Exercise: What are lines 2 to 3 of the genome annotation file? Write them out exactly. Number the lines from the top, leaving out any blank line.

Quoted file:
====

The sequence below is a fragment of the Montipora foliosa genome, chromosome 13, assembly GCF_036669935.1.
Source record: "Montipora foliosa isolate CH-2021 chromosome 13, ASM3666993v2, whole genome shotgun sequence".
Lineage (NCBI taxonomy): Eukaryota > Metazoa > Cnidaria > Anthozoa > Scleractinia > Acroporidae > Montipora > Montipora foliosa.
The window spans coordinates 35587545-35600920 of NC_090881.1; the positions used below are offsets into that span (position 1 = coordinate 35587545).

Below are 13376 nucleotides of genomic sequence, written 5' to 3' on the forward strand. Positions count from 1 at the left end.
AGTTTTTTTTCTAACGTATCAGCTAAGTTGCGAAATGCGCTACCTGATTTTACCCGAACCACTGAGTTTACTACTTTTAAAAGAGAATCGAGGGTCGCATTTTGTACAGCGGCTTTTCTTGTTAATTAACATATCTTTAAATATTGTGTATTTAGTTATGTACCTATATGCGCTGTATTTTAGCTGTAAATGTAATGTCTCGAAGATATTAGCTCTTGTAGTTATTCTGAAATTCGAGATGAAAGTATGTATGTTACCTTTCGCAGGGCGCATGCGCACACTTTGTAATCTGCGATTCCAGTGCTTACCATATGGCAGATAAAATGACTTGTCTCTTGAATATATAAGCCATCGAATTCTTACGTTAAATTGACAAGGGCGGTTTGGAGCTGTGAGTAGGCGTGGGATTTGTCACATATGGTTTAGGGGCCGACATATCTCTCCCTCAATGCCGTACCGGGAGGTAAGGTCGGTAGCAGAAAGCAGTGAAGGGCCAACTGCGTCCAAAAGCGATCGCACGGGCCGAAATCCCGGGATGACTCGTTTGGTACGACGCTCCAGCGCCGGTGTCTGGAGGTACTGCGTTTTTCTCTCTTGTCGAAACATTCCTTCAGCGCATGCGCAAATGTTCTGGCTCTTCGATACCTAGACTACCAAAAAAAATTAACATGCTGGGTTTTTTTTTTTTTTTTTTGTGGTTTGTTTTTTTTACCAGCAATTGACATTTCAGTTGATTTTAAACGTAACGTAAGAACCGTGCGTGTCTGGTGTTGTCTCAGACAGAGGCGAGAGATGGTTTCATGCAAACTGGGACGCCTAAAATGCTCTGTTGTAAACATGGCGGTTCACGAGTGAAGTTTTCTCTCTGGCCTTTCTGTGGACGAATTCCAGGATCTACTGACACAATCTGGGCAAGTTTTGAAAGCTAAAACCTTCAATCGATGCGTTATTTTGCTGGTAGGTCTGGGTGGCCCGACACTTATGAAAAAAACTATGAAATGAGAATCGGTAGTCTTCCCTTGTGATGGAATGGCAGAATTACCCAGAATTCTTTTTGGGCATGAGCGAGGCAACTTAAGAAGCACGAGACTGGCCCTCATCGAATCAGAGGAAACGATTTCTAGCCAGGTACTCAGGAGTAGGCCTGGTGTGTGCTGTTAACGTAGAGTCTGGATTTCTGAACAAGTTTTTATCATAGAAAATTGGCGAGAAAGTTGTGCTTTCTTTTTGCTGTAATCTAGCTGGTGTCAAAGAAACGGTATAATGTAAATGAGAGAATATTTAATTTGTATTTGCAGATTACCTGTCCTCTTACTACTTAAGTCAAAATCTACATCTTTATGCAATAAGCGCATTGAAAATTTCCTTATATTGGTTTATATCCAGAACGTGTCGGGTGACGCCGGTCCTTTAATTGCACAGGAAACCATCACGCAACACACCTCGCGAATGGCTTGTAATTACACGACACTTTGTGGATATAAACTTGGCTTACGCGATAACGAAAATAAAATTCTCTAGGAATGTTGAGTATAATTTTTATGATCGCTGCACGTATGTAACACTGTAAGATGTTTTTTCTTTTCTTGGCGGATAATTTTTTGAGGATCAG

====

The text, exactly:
Source record: "Montipora foliosa isolate CH-2021 chromosome 13, ASM3666993v2, whole genome shotgun sequence".
Lineage (NCBI taxonomy): Eukaryota > Metazoa > Cnidaria > Anthozoa > Scleractinia > Acroporidae > Montipora > Montipora foliosa.